Open Access publishing increases your research exposure, potentially leading to an increase in your citation counts.
The Open Access movement focuses on Open Access for peer-reviewed literature. Open Access is compatible with peer review. ‘Green Road Open Access’ repositories make available online publications researchers have had peer reviewed with traditional journal publishers. ‘Gold Road Open Access’ journals usually utilise peer review.
Many publishers allow researchers to self-archive preprint and postprints of research in ‘Green Road Open Access’ repositories. Some publishers allow self-archiving of published versions. There may be conditions placed on self-archiving (including embargo periods, and providing links to the publisher copy).
Library staff are trained to work through related copyright permissions for you, or alternatively researchers can search the SHERPA/RoMEO database to know more about the self archiving policies of journals with which they publish.
Authors publish in existing scholarly journals and then self-archive their preprints or postprints in their institutional repository or subject repository. Some publishers endorse immediate Open Access self-archiving, while others impose embargoes. SHERPA/RoMEO, an online database of open access policies of journals and publishers, state that over 80% of publishers allow some form of self-archiving into Open Access repositories by authors.
An example of an institutional repository is the USC Research Bank, where all USC staff and students should deposit a copy of their research outputs.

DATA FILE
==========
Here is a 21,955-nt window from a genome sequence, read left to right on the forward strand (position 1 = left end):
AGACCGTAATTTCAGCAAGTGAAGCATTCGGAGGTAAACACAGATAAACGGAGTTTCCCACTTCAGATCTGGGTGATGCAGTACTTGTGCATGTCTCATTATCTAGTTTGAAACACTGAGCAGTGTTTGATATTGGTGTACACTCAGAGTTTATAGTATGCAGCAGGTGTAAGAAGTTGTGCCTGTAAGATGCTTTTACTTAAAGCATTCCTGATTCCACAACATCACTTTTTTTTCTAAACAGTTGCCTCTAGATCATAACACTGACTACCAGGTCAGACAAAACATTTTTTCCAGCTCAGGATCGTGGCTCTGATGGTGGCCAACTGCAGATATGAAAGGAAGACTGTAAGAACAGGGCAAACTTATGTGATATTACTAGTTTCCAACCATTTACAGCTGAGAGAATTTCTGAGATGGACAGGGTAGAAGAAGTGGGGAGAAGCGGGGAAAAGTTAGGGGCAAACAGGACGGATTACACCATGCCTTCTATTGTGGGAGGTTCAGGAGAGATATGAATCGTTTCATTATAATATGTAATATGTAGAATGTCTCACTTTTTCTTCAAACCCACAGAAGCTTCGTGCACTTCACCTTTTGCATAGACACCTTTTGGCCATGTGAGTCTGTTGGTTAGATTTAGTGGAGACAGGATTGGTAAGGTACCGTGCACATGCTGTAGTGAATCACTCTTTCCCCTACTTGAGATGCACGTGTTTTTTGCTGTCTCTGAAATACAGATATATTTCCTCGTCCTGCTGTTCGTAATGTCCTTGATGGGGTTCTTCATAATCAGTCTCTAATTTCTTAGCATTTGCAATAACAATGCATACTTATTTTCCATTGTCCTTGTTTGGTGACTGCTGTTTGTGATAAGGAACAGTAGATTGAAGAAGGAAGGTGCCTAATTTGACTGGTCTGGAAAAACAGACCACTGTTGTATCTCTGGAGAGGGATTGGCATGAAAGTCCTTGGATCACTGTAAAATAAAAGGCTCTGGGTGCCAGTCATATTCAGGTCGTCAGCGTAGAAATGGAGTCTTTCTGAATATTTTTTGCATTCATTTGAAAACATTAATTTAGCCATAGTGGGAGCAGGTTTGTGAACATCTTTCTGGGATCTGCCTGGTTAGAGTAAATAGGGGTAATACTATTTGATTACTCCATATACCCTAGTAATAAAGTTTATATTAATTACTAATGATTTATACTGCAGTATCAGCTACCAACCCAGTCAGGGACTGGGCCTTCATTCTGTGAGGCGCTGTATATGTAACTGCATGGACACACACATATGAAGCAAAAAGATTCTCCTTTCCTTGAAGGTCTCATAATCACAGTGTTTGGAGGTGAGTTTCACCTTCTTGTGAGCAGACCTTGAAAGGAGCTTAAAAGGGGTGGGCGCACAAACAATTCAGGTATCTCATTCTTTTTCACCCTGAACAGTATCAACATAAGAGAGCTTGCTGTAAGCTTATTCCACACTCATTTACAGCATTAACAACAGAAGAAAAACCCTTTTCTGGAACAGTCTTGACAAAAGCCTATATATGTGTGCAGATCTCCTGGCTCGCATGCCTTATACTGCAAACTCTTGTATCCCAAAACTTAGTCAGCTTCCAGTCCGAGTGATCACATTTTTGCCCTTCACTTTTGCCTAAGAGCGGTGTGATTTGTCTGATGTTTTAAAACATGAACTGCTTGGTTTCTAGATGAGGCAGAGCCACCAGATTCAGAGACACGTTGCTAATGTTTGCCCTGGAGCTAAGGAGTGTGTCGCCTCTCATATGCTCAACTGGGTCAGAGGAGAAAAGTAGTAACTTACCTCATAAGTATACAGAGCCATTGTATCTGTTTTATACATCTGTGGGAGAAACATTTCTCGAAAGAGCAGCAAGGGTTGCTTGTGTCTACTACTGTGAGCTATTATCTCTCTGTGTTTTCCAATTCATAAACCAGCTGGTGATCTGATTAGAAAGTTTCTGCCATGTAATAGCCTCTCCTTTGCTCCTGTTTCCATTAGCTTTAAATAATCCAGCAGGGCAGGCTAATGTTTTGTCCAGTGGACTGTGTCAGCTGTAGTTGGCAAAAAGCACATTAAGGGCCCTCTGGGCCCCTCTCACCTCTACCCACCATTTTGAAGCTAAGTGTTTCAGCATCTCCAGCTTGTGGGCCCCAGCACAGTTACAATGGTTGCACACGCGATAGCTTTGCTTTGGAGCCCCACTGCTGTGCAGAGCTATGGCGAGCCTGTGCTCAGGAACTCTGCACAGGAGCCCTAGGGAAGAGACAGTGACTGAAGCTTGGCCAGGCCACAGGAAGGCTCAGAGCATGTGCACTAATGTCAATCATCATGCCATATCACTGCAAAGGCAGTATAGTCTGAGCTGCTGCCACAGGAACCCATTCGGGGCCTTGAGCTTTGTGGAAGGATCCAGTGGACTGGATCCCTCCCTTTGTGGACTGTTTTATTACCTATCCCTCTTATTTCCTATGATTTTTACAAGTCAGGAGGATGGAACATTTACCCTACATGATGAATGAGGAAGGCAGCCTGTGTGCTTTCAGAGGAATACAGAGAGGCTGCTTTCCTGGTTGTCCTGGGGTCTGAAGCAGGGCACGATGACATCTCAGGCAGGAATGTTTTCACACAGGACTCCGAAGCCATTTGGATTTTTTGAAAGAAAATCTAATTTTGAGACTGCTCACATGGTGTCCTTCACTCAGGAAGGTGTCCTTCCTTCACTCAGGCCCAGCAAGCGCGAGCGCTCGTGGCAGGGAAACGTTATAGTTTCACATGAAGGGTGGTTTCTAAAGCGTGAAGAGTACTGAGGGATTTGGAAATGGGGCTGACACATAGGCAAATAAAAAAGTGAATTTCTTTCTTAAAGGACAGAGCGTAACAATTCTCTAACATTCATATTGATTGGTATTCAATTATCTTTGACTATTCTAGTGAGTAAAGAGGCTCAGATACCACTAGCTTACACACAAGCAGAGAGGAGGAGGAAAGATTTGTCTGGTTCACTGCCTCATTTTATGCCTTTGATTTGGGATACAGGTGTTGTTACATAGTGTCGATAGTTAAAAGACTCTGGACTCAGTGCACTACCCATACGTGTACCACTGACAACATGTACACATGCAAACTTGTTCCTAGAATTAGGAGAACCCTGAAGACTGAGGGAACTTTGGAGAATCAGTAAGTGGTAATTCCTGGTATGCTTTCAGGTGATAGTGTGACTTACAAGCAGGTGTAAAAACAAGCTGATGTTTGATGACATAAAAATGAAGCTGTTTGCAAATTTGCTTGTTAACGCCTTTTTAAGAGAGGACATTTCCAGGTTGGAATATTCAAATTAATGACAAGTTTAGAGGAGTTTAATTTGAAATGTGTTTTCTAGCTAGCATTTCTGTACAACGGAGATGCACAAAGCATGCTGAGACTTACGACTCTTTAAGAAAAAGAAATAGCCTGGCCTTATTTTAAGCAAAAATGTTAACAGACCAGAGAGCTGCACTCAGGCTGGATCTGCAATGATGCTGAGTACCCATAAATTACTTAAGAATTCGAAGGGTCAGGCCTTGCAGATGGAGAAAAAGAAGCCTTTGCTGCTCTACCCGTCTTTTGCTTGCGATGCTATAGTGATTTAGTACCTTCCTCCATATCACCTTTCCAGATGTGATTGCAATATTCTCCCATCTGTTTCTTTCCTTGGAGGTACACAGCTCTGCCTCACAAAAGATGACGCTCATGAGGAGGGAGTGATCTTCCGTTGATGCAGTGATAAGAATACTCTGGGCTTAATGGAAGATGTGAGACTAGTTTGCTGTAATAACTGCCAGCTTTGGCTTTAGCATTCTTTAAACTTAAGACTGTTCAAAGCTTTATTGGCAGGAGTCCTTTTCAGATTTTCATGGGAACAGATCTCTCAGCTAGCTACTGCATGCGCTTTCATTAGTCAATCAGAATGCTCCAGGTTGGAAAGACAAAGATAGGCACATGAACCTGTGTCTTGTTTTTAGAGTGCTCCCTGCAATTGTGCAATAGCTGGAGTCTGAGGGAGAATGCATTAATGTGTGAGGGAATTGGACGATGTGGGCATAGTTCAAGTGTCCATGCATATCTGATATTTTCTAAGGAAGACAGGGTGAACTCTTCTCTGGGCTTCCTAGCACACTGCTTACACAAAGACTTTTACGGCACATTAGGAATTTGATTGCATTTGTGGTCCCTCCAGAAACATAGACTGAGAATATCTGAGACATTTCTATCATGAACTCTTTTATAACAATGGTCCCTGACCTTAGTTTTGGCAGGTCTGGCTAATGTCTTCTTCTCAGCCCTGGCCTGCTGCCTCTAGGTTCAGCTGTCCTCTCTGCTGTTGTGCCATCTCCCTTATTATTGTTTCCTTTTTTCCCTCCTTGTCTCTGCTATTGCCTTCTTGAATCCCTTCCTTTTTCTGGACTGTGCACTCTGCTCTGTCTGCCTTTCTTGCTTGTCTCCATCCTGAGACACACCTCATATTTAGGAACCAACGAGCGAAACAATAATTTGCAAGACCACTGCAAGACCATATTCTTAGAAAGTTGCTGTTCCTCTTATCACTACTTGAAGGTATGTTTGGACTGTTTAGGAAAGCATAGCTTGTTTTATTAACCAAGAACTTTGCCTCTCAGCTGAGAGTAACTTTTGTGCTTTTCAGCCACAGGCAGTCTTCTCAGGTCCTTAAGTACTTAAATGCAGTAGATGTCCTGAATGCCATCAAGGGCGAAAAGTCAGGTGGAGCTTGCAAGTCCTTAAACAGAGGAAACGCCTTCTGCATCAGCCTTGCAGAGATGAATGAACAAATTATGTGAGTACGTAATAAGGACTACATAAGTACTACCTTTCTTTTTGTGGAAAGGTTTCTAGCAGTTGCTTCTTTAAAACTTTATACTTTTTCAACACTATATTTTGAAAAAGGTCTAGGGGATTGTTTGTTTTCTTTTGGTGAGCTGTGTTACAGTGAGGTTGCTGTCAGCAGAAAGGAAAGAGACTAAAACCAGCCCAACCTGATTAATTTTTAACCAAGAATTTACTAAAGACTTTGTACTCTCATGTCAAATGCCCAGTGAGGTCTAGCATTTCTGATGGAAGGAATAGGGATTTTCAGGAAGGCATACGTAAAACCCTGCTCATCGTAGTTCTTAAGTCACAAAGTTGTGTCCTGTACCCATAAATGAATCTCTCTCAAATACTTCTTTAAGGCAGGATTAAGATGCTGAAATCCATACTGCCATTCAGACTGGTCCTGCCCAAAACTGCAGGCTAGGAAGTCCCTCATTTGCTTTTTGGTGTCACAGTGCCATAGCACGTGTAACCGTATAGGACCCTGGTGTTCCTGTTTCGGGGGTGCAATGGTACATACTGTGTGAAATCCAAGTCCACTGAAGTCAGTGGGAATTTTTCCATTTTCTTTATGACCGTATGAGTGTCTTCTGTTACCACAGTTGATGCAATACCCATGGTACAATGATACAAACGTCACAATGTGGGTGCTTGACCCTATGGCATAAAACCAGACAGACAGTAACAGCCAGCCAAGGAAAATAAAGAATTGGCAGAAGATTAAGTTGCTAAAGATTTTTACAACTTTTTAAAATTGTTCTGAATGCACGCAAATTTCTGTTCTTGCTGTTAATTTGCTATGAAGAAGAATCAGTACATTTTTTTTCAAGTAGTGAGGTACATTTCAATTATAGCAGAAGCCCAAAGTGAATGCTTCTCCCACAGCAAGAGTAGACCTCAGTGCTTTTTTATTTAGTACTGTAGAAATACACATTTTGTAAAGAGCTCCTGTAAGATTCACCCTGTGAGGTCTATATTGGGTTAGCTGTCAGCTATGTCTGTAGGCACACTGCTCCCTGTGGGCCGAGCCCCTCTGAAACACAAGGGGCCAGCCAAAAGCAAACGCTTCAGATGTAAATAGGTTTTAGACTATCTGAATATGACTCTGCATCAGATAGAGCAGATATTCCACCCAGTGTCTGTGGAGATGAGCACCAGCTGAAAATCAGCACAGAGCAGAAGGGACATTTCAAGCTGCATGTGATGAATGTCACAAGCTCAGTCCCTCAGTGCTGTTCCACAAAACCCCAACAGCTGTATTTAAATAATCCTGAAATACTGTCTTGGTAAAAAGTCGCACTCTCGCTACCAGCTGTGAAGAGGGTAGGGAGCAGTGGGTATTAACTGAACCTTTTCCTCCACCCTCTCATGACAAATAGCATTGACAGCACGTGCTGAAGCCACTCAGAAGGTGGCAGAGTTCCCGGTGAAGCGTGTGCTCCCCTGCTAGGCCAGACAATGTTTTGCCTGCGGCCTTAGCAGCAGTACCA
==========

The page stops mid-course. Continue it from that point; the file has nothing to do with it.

Authors publish in an Open Access journal that provides immediate Open Access to all of its articles on the publisher's website. This model is based upon author submission fees. BioMed Central (BMC) and Public Library of Science (PLoS) are two examples of this type of Open Access publishers.
The Directory of Open Access Journals (DOAJ) also lists many scientific and scholarly Open Access journals.
‘Green Road Open Access’ repositories make available online publications researchers have published with traditional journal publishers, therefore impact factors and quality remain consistent with current practices.
‘Gold Road Open Access’ journals are starting to earn high levels of prestige and impact. BioMed Central publishes a list of their open access journals with their impact factors.
Submit your research articles to an Open Access journal, when there are appropriate ones in your field. Check out the Directory of Open Access Journals (DOAJ) for a suitable journal in your subject area.
Deposit your data files behind the publication research in an Open Access archive such as USC Research Bank. Wherever possible, link to the data files from the publication, and vice versa.
When asked to referee a paper or serve on the editorial board for an Open Access Journal, accept the invitation.
Work with your professional societies and colleagues to make sure they understand Open Access.
Educate the next generation of scientists and scholars about Open Access.